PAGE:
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Nat'l Tea Co. v. Amer. Nat'l Bk. & T. Co.

OPINION FILED OCTOBER 5, 1981.

NATIONAL TEA COMPANY, PLAINTIFF-APPELLEE,

v.

AMERICAN NATIONAL BANK AND TRUST COMPANY OF CHICAGO, TRUSTEE, ET AL., DEFENDANTS-APPELLANTS.



APPEAL from the Circuit Court of Cook County; the Hon. ARTHUR L. DUNNE, Judge, presiding.

MR. JUSTICE GOLDBERG DELIVERED THE OPINION OF THE COURT:

Rehearing denied November 9, 1981.

The trial court granted National Tea Company (plaintiff) a summary judgment upholding its right of possession to leased premises. American National Bank and Trust Company of Chicago and Jerome R. Rosenberg (defendants) appeal.

On July 15, 1964, Nicholas P. Cholis leased 611 Dundee Road in Elgin, Illinois, to plaintiff. The term was from October 1, 1965, through September 30, 1980. The lease provided for an annual rent of $29,000 in monthly installments of $2416.67. The lease contained an automatic extension clause, after completion of the original term, for four periods of five years each, at the same terms and conditions as the original lease period. The plaintiff as lessee, however, had the privilege of canceling the lease "at the end of the original term or at the end of any extended period upon Lessee's giving to Lessor at least 180 days notice of such cancellation prior thereto * * *." The lease further provided the plaintiff as lessee could sublet or assign all or any part of the premises but would remain liable for any payments not tendered by the sublessee or assignee.

On April 11, 1974, plaintiff sublet the entire premises to Value Rug Mart Inc. and Piper's Carpeting Inc. These companies are owned and controlled by defendant Jerome R. Rosenberg. The sublease provided for a monthly rent of $2250 and for a stipulated percentage rental. The sublease commenced on May 1, 1974, and ran through September 29, 1980. Subsequently, defendant American National Bank and Trust Company of Chicago, as trustee, became the owner of record of the leased property and lessor in the original lease. Also, defendant Rosenberg became owner of the entire beneficial interest in the trust, including power of direction.

This sublease also provided:

"3. The Prime Lease grants to Sublessor upon certain conditions four (4) extensions or options of renewals for periods of five (5) years each after the expiration of the original term on September 30, 1980. The Tenant is not granted the privilege and is hereby denied the privilege or option of renewing or extending this Sublease under and as provided in the Prime Lease."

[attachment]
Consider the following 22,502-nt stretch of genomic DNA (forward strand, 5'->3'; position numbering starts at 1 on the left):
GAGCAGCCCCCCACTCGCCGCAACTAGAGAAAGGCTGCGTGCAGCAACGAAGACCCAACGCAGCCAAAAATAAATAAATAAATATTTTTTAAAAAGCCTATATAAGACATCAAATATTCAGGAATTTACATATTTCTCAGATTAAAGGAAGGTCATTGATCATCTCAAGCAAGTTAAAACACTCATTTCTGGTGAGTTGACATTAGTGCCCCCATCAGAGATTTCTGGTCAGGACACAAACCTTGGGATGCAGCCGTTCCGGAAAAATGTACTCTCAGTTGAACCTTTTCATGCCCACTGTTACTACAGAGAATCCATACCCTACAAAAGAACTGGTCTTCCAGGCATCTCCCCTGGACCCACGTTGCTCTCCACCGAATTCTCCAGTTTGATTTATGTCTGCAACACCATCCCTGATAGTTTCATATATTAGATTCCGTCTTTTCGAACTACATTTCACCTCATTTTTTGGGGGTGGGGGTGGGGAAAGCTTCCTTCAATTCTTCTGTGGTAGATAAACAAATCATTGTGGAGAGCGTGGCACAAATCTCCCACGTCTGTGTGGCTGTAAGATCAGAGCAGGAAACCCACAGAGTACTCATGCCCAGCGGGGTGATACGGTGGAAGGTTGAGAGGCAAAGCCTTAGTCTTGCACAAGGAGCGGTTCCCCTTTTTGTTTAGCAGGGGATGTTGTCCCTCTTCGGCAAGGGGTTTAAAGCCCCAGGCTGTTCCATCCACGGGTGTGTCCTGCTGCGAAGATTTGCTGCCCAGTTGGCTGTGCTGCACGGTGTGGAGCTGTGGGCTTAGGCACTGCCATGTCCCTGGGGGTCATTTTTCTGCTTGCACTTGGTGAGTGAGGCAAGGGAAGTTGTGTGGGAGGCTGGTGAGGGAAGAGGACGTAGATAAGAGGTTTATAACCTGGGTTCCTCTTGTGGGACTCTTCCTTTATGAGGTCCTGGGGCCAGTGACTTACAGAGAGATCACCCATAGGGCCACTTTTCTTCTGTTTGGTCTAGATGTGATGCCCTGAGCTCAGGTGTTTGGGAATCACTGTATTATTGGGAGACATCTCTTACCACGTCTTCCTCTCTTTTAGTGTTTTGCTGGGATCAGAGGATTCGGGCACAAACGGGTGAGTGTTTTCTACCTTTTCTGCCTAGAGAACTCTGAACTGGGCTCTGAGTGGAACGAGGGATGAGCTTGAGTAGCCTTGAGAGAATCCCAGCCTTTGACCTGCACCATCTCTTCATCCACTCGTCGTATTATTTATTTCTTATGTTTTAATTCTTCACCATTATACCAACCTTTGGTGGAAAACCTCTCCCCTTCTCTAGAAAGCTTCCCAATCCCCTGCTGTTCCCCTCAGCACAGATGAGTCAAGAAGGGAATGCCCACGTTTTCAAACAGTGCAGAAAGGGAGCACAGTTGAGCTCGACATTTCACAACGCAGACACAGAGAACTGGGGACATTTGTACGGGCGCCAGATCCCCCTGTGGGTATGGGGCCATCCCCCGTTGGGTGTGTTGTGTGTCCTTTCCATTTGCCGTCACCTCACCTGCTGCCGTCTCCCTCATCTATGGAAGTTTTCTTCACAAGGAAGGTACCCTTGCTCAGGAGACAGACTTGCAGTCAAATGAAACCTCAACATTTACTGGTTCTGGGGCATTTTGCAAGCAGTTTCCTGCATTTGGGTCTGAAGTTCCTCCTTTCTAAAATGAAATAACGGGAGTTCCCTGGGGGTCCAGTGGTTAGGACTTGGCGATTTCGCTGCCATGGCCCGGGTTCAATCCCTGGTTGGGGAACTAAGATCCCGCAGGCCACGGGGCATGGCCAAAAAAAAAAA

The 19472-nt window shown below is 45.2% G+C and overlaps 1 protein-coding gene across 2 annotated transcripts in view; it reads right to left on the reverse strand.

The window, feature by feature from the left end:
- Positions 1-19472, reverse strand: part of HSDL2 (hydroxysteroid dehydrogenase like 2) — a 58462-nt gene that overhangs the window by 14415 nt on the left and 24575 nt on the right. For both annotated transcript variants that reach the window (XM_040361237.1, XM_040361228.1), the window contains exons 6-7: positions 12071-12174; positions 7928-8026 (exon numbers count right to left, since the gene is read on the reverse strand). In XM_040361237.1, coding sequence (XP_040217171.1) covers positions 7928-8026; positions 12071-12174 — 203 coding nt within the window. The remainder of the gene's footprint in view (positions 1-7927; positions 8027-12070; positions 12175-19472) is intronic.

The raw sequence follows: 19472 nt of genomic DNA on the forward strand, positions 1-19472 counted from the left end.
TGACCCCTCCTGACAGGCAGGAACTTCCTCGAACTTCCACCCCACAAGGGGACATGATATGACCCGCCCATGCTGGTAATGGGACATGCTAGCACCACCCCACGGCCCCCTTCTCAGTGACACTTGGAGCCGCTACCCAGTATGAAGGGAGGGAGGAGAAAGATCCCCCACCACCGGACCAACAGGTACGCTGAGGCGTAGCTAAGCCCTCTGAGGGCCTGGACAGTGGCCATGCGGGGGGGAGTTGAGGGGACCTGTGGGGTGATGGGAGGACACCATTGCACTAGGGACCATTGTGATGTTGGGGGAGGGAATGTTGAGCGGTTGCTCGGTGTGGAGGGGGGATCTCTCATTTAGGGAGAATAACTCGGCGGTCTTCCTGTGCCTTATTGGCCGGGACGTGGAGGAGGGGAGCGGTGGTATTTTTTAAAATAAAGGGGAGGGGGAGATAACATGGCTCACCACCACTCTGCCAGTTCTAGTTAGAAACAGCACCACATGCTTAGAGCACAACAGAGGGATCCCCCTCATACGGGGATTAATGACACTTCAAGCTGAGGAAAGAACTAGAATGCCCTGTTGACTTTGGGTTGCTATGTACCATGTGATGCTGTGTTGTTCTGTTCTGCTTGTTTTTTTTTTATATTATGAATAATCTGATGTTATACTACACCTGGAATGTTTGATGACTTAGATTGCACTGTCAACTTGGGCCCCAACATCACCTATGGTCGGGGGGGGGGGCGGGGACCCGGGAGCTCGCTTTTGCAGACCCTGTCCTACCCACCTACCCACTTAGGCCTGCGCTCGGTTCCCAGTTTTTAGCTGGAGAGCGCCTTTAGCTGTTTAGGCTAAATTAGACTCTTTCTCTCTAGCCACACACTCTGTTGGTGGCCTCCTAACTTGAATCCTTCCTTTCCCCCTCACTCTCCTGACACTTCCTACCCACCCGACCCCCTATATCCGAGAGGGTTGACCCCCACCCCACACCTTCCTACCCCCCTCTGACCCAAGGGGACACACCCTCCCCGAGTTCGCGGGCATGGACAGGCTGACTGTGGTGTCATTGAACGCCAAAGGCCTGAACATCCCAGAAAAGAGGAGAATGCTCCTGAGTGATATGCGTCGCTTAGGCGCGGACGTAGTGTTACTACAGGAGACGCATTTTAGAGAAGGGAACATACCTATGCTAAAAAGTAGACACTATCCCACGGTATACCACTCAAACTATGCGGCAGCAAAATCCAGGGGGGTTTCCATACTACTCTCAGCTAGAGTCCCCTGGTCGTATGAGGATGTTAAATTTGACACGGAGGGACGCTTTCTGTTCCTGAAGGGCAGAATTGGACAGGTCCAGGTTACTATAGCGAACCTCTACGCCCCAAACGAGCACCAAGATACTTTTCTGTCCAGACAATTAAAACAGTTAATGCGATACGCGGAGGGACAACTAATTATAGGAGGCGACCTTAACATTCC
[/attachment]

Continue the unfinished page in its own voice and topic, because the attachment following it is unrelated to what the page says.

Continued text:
On December 1, 1977, plaintiff and Value Rug and Piper's Carpeting (former sublessees) terminated their previous sublease and entered into an agreement referred to as an "assignment." Plaintiff assigned to Value Rug and Piper's Carpeting "all of Assignor's [plaintiff's] leasehold estate and right, title and interest for all of the remainder of the current term ending September 30, 1980 * * *." The "assignment" further provided:

"The automatic extension periods granted in the Assigned Lease are expressly excluded from this assignment. Assignor [plaintiff] reserves the right of re-entry in the event of a default by Assignee."

Under this "assignment," assignees Value Rug and Piper's Carpeting agreed to pay the entire monthly rent of $2416.67 plus a stipulated percentage rental.

Subsequently, assignees (Value Rug and Piper's Carpeting) notified defendant trustee, which at this time was the lessor in fact, that they wished to terminate the assigned lease at the end of the original lease term, September 30, 1980. The notification complied with the 180-day period of the end of the lease term as prescribed by the original lease. Defendant trustee then leased the premises to a third party. On May 21, 1980, plaintiff brought this action seeking a declaratory judgment establishing its rights to possession of the leased property as of October 1, 1980, at expiration of the original lease term. Both plaintiff and defendants filed motions for summary judgment.

Plaintiff argues the "assignment" contract only incorporates the original term of the prime lease. Furthermore, because the "automatic extension periods * * * are expressly excluded from [the] assignment" plaintiff thereby reserved the right either to continue to lease the property after September 30, or to terminate the lease upon proper notice. Under plaintiff's theory, the rights of Value Rug and Piper's Carpeting, assignees, to possession of the leased property ended on September 30, and they had no legal authority to terminate the prime lease.

Defendants urge the lease "assignment" and related documents did not clearly and unambiguously reserve to the plaintiff the right to regain possession as of October 1, 1980; the lease "assignment" did not state the right to send the termination notice was reserved to plaintiff so that such right passed to the assignees; since plaintiff drafted the "assignment" any ambiguity must be construed against plaintiff; and plaintiff's assertion as to the intent of the parties has been refuted by the language of the "assignment" and by an affidavit filed in the trial court by Jerome R. Rosenberg.

Whether or not a contract is ambiguous is a question of law. (Touhy v. Twentieth Century-Fox Film Corp. (1979), 69 Ill. App.3d 508, 513, 387 N.E.2d 862, citing Stevenson v. ITT Harper, Inc. (1977), 51 Ill. App.3d 568, 573, 366 N.E.2d 561, appeal denied (1977), 66 Ill.2d 642.) A contract will be considered to be ambiguous if it is "`one capable of being understood in more senses than one.'" Standard Steel & Wire Corp. v. Chicago Capital Corp. (1975), 26 Ill. App.3d 915, 919, 326 ...


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